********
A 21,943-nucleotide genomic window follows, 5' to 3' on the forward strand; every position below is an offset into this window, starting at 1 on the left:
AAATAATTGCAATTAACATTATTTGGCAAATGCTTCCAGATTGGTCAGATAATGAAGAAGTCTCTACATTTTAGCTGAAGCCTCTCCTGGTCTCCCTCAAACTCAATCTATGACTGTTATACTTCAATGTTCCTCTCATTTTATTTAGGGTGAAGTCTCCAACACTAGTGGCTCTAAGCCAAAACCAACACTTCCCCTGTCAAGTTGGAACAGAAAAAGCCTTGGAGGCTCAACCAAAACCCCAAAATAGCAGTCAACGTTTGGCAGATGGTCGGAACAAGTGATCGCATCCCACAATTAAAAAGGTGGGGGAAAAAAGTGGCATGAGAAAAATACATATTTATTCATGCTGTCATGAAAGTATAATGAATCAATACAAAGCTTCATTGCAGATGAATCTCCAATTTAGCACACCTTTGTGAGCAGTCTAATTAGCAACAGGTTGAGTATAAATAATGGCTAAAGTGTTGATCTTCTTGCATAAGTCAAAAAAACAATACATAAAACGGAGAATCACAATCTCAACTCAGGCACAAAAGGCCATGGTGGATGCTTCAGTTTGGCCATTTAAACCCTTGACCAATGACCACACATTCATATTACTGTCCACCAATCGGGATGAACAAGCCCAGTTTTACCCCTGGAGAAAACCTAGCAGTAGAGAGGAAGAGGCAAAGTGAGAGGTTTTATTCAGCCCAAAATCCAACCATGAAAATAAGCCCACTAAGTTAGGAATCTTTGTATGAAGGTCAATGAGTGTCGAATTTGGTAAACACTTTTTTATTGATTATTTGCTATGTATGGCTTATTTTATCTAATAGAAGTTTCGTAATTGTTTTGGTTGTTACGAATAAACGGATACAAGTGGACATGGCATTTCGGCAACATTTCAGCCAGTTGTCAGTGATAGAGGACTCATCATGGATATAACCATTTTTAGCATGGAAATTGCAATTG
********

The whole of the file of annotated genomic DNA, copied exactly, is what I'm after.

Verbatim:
A 21,943-nucleotide genomic window follows, 5' to 3' on the forward strand; every position below is an offset into this window, starting at 1 on the left:
AAATAATTGCAATTAACATTATTTGGCAAATGCTTCCAGATTGGTCAGATAATGAAGAAGTCTCTACATTTTAGCTGAAGCCTCTCCTGGTCTCCCTCAAACTCAATCTATGACTGTTATACTTCAATGTTCCTCTCATTTTATTTAGGGTGAAGTCTCCAACACTAGTGGCTCTAAGCCAAAACCAACACTTCCCCTGTCAAGTTGGAACAGAAAAAGCCTTGGAGGCTCAACCAAAACCCCAAAATAGCAGTCAACGTTTGGCAGATGGTCGGAACAAGTGATCGCATCCCACAATTAAAAAGGTGGGGGAAAAAAGTGGCATGAGAAAAATACATATTTATTCATGCTGTCATGAAAGTATAATGAATCAATACAAAGCTTCATTGCAGATGAATCTCCAATTTAGCACACCTTTGTGAGCAGTCTAATTAGCAACAGGTTGAGTATAAATAATGGCTAAAGTGTTGATCTTCTTGCATAAGTCAAAAAAACAATACATAAAACGGAGAATCACAATCTCAACTCAGGCACAAAAGGCCATGGTGGATGCTTCAGTTTGGCCATTTAAACCCTTGACCAATGACCACACATTCATATTACTGTCCACCAATCGGGATGAACAAGCCCAGTTTTACCCCTGGAGAAAACCTAGCAGTAGAGAGGAAGAGGCAAAGTGAGAGGTTTTATTCAGCCCAAAATCCAACCATGAAAATAAGCCCACTAAGTTAGGAATCTTTGTATGAAGGTCAATGAGTGTCGAATTTGGTAAACACTTTTTTATTGATTATTTGCTATGTATGGCTTATTTTATCTAATAGAAGTTTCGTAATTGTTTTGGTTGTTACGAATAAACGGATACAAGTGGACATGGCATTTCGGCAACATTTCAGCCAGTTGTCAGTGATAGAGGACTCATCATGGATATAACCATTTTTAGCATGGAAATTGCAATTG